It’s important to determine whether the kidney is still functioning by looking at urine sodium. Urine sodium tends to be low when there is a pre-renal cause because the functioning kidney tries to compensate by retaining sodium. The provider may order a fluid challenge (bolus), which is appropriate if the suspected cause is fluid loss. If the kidney is failing, sodium excretion increases.
- Determine the phase. For oliguria, forcing large amounts of fluid will just further stress the kidney.
- Expect low-dose dopamine–at low doses, dopamine increases renal vasodilation. Studies disagree whether this can reverse renal failure, however the patient benefits from an increase in mean arterial pressure (MAP).
- For complex clients, monitoring central venous pressure with a Swan Ganz is helpful
Intra-renal ARF|Functional Problems
The goal is to optimize kidney function and prevent further damage.
AKA intrinsic renal failure, the problem with this type is inside the kidney–typically from chronic renal disease or acute damage to internal structures. This type is classified according to what part is affected:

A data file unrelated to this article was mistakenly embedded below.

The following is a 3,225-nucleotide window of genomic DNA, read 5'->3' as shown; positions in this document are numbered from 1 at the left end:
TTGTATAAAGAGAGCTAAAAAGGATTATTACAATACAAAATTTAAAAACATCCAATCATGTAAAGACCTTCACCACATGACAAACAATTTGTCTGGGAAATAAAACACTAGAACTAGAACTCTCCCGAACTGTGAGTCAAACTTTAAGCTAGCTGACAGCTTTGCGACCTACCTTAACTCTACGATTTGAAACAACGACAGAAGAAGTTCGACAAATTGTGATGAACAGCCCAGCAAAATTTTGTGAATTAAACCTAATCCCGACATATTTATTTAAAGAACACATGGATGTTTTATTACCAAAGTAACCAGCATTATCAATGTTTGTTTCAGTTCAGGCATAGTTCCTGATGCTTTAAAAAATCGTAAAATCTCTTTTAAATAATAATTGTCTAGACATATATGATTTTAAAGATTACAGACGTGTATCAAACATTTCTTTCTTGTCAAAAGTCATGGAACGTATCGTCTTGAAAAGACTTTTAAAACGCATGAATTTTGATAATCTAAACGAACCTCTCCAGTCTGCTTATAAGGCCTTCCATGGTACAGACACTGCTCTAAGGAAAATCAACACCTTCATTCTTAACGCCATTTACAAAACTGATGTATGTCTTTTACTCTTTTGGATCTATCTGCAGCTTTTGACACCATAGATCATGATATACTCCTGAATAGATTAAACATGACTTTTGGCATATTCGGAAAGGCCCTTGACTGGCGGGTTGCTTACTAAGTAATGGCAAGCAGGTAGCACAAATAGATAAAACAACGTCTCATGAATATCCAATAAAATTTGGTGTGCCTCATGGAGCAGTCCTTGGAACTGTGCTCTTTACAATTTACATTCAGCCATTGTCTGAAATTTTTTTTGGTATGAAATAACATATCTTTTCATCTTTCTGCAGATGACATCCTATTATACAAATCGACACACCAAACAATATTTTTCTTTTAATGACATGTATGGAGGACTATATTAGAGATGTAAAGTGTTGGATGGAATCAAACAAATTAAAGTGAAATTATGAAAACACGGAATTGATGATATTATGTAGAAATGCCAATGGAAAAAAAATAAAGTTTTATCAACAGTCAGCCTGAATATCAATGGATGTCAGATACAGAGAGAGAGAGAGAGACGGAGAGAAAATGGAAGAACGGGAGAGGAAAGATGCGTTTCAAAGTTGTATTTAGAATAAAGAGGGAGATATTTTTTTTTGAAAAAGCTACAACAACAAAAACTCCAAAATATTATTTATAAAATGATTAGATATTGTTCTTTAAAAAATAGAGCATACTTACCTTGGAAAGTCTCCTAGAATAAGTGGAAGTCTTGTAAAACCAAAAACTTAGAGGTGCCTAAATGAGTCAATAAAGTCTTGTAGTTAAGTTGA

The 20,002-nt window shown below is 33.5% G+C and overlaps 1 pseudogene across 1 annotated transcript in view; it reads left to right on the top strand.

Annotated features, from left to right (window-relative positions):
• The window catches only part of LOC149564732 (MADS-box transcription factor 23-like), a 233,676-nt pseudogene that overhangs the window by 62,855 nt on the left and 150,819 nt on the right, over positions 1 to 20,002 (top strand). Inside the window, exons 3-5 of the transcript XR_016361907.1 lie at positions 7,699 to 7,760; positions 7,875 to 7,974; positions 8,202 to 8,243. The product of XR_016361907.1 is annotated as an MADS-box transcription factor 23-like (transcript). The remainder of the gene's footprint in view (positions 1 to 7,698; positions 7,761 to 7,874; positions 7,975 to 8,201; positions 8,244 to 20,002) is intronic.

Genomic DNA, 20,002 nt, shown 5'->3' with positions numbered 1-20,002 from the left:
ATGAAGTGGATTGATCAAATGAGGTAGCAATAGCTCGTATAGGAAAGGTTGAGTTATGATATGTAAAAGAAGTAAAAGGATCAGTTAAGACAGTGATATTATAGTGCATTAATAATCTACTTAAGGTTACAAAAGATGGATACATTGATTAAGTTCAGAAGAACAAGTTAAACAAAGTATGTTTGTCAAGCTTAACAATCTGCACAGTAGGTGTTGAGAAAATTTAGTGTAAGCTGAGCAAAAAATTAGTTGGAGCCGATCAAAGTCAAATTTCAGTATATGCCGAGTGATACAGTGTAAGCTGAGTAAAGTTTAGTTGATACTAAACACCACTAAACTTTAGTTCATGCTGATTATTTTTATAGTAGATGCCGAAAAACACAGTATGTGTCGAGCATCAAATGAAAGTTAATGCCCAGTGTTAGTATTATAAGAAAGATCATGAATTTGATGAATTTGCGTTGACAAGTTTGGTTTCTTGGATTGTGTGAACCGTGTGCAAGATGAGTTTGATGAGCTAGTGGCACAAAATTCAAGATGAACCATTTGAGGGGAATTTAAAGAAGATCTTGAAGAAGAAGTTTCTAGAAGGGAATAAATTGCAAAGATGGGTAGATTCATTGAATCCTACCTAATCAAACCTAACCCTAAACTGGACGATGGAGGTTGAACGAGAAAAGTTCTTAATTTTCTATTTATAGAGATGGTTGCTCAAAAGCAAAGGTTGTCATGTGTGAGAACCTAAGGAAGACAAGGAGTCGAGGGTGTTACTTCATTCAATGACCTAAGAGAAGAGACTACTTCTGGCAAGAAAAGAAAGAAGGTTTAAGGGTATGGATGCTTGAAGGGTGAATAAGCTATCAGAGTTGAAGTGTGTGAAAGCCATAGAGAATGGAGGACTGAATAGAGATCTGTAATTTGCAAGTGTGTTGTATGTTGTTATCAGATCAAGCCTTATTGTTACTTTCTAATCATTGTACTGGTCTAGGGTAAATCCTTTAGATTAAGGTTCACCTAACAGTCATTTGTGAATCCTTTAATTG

Signs and symptoms of intra-renal failure:
- For chronic disease, hypertension is usually present – this worsens as damage worsens over 10–15 years or longer.
- Progressive inability to concentrate urine to oliguria
Tips for Managing Intrarenal ARF
- Severe chronic disease can result in dialysis for ESRD resulting in anuria (define as less than 100 mL /day).
- Urine studies often reveal red blood cell casts, proteinuria, and hematuria. A 24-hour urine test for protein helps diagnosis.
Expert Tip: It is possible to have “acute-on-chronic” renal failure. When you hear this term it means a client with an already stressed kidney has an additional insult compounding the problem. Address the acute cause.
The goal is to restore outflow asap.
This type is the easiest for nurses to understand since nurses manage urine output for so many client populations. When the kidney functions adequately, urine is produced, and needs to exit the body. Post-renal problems mean a blockage of urine trying to exit the body. This results in hydronephrosis–urine backing up into the ureters and kidney.
This type is also the easiest to correct in most cases, but may require surgery. Obstruction may occur simply from a blocked catheter, so output assessment is a priority for clients with urinary diversion.
There are 2 main “exits” from the kidney where post-renal obstruction occurs. The most common site is the ureter. The other “exit” is the renal vein, and blockage is quite rare.